Where Have All the Wheelchairs Gone?
Texas Tech professor finds that people with disabilities aren't well-represented in TV commercials.
Written by Megan Ketterer
The number of commercials featuring people with disabilities increased throughout the years but still does not represent the disabled population, according to research done in Texas Tech University’s College of Media & Communication.
Olan Farnall, an assistant advertising professor, published research titled “Where Have All the Wheelchairs Gone? A Content Analysis of Ability Integrated Advertising on TV” in Disability Studies Quarterly.
Farnall conducted a content analysis examining how many times characters with physical disabilities were presented in primetime local and national advertisements in 2009. The results revealed a 200 percent increase from a familiar study in 1999 of disabled characters featured in primetime commercials on networks and some cable channels between 7 and 10 p.m.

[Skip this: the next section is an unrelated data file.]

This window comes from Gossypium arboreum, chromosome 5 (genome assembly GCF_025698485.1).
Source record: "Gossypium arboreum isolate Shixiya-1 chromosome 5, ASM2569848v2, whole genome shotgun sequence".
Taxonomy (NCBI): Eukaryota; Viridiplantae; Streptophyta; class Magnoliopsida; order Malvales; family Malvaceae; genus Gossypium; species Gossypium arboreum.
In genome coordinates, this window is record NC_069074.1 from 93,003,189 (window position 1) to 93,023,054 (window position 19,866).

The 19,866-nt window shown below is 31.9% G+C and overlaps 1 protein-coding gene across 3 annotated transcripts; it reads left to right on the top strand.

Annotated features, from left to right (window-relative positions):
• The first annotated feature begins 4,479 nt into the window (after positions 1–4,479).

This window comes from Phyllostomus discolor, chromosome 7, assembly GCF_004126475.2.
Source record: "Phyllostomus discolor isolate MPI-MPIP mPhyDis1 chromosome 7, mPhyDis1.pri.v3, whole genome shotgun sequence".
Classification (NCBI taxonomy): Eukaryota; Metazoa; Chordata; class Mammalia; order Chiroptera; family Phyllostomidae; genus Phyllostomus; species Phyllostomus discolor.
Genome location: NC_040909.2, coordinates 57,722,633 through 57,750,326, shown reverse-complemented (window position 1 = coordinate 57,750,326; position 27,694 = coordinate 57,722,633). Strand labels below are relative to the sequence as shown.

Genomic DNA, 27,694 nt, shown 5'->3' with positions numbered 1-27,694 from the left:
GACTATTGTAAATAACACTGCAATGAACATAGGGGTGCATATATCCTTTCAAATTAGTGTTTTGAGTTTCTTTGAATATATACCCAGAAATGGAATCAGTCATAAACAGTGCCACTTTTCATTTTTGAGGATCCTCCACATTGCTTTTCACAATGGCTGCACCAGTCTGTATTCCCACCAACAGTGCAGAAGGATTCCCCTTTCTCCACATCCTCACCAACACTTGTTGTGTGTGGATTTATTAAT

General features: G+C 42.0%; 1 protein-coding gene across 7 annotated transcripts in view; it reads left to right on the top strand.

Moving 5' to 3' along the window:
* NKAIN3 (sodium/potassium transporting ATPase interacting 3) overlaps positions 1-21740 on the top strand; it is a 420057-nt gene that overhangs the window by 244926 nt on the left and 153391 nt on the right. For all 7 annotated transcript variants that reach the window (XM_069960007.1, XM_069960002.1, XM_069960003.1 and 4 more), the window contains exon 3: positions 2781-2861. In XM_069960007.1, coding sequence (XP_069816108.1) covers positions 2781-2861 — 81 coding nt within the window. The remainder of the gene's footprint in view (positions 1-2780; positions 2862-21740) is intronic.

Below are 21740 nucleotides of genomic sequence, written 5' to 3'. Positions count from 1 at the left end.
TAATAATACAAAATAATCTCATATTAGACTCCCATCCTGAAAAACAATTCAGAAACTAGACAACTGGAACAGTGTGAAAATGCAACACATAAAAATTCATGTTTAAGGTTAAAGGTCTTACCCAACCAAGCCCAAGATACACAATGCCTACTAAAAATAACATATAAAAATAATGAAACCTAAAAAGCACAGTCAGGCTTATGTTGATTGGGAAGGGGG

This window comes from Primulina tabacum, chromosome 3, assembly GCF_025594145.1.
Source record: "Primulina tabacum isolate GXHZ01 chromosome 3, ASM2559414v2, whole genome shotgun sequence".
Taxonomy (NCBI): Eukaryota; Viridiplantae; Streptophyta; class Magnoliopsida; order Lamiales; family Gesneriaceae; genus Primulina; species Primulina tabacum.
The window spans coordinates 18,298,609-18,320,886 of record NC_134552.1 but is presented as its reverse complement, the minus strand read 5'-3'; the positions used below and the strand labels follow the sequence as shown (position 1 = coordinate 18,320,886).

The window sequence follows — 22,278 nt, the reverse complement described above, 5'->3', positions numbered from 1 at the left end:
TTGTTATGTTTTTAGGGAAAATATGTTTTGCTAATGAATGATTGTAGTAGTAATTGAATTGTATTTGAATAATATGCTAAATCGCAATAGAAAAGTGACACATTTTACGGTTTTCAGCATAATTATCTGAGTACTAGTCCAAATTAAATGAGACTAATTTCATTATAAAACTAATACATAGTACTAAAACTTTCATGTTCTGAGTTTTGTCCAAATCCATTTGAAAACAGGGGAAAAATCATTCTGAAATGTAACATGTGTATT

While primetime numbers increased, Farnall said 2.5 to 3 percent of all aired commercials feature disabled characters.
“It’s still saying we are a much more modern society and we are a much more open society,” Farnall said, “but for some reason we still don’t want to put images of disabilities in our advertising.”
He said the 2.5 to 3 percent figure does not accurately reflect 20 percent of the country’s population lives with a disability.
“One could question if there’s no images shown in the media, do disabled characters become the invisible minority?” Farnall asked. “Do they lose value in society?”
The topic is not often researched, he said, but is something he finds a personal connection with.
“I was aware of disabilities because I had seen it with my nieces,” Farnall said. “What crystallized the idea was when I started noticing characters with disabilities appearing in general advertisements.”
Prior studies conducted similar research, but Farnall said none focus on quantitative data as his does.
Currently Farnall is expanding on this research by using the College of Media and Communications eye tracking technology to measure if a person’s eye comes to rest anywhere around the image of disability.
College of Media & Communication
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